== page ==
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Bringing Your Dog to The Vets

Bringing Your Dog to The Vets
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A visit to the vets does not have to be stressful for you or your dog.

Here are a few helpful tips:

1. Plan Ahead

  • If possible, try to take your dog out for a good walk before his appointment to allow him to go to the toilet, and relax him a little.
  • Don’t feed him for a couple of hours before travelling, to reduce the risk of motion sickness. If your dog does suffer from motion sickness, please mention it to your vet, as there are some very effective medications available.
  • If your dog is anxious about visiting the vets, please discuss it with us as we can arrange a series of regular socialisation visits to help. We also schedule monthly check-ups for puppies to familiarise them with trips to the vets.
  • Let us know if your dog is very nervous and we will try to book you an appointment at the beginning of a clinic when the waiting room will be quieter, and there is less chance you will have to wait to be seen.


2. Using A Carrier

  • For your own and your dog’s safety, you should never let your dog travel loose in the car, and he should always be safely restrained on a short lead or in a secure carrier at the vet surgery.
  • If your dog is small enough, you may wish to transport him in a secure basket or carrier. If you are using a carrier, you can use some familiar smelling bedding, and a calming pheromone spray 30 minutes before putting your dog in the carrier. The carrier should be strong, escape-proof and easy to clean.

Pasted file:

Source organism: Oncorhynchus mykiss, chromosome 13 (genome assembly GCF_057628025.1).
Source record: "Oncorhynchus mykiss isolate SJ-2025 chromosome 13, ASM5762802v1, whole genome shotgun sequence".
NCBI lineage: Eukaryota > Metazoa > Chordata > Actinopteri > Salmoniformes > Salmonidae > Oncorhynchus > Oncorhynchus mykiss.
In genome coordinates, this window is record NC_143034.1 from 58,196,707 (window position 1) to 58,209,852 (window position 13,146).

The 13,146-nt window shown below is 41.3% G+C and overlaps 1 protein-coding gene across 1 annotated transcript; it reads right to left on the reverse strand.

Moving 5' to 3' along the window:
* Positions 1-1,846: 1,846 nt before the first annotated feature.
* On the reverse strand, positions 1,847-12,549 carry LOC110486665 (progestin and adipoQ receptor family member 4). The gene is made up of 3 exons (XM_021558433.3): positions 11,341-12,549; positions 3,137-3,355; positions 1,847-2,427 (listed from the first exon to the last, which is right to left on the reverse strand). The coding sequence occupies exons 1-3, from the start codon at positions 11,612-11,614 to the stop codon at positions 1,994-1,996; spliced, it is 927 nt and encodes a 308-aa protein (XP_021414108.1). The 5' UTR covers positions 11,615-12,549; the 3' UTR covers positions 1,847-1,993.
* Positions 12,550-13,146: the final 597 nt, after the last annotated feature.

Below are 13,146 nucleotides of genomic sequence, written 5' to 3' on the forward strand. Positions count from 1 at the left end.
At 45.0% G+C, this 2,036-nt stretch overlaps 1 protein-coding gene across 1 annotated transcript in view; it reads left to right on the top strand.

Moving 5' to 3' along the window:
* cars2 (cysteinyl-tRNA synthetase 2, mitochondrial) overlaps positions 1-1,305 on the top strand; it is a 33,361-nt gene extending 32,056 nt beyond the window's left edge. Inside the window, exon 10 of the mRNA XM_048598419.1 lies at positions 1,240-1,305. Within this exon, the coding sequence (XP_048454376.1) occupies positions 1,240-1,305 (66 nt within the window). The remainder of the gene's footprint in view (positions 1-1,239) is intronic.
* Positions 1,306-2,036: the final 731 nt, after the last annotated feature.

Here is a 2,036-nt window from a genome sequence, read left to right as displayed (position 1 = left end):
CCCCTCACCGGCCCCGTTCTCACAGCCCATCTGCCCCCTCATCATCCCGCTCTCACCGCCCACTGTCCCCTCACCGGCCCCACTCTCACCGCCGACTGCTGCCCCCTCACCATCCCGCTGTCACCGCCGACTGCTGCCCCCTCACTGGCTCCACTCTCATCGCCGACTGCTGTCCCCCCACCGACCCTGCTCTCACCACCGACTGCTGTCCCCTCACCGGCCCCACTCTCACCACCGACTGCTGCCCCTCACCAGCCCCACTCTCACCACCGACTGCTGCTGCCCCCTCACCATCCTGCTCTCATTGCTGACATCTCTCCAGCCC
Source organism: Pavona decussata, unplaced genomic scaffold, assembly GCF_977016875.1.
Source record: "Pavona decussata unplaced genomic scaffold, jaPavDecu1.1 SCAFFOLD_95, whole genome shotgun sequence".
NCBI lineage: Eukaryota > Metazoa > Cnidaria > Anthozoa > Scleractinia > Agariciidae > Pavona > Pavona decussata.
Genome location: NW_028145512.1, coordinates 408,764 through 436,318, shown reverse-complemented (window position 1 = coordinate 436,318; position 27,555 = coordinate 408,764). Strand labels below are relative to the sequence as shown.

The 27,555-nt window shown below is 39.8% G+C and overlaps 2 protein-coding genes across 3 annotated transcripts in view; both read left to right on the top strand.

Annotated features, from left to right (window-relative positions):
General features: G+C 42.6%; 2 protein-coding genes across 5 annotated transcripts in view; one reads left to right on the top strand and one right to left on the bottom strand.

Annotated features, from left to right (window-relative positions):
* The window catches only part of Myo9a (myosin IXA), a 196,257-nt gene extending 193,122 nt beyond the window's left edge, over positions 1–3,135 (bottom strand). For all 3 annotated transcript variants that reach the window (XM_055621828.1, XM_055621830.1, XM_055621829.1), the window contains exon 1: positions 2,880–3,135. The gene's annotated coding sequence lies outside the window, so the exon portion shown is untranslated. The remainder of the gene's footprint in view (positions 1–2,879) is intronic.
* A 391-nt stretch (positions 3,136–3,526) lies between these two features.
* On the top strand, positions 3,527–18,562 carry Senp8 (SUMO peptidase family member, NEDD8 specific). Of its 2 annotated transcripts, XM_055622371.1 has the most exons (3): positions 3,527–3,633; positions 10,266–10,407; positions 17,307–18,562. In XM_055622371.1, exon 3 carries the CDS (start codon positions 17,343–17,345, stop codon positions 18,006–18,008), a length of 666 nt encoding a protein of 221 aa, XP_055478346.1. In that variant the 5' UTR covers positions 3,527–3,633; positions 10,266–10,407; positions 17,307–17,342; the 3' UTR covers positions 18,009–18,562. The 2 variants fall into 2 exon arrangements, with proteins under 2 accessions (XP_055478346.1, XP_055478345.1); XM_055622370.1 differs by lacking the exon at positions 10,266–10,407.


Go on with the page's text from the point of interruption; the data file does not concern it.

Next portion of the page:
3. The Journey

  • The Highway Code states that drivers need to ensure ‘dogs or other animals are suitably restrained so that they cannot distract you while you are driving or injure you, or themselves if you stop too quickly’.
  • The law recommends a seat belt harness, pet carrier, dog cage or guard as ways of restraining your pet while driving. Please also bear in mind that if your dog is not suitably restrained when you are driving, it could invalidate your car insurance.
  • If you are using a seatbelt harness, make sure you are familiar with how to safely fit it onto your dog, and try to familiarise him with wearing it before his first journey.
  • If you are using a basket, secure it either in the footwell or on a seat with a seatbelt, and try to keep the basket level.
  • You may wish to place a towel or blanket on the seat or under the basket to absorb any “accidents”. Bring spare bedding for the return journey.
  • Keep the car cool when driving, by keeping windows open, using air conditioning and/or sun blinds.
  • Drive carefully and calmly and try to avoid loud noises and music. Talk calmly and reassuringly and stay calm yourself as pets pick up on our anxieties.


4. At the Vets

  • If you would prefer to wait with your dog outside the surgery until your appointment time, just let us know at reception.
  • We have separate areas of the waiting room for dogs and cats to reduce stress to both species.
  • Try to keep your dog calm and under control in the waiting room. Talk to him softly and reassure him. Do not let him sniff at other dogs or cats, as it may be stressful for them, and may spread infections.
  • If your dog is coughing, we will ask you to remain outside or in the car with him until your appointment time, due to the risk of Kennel Cough.
  • If your dog is thirsty, we can provide fresh drinking water on request.
  • Please ask for advice or a demonstration if you are unsure about how to administer any medication your dog has been prescribed.


Finally, if your dog becomes extremely distressed, please remember that we can offer the option of a home visit from one of our vets or nurses; please enquire at reception for further details.


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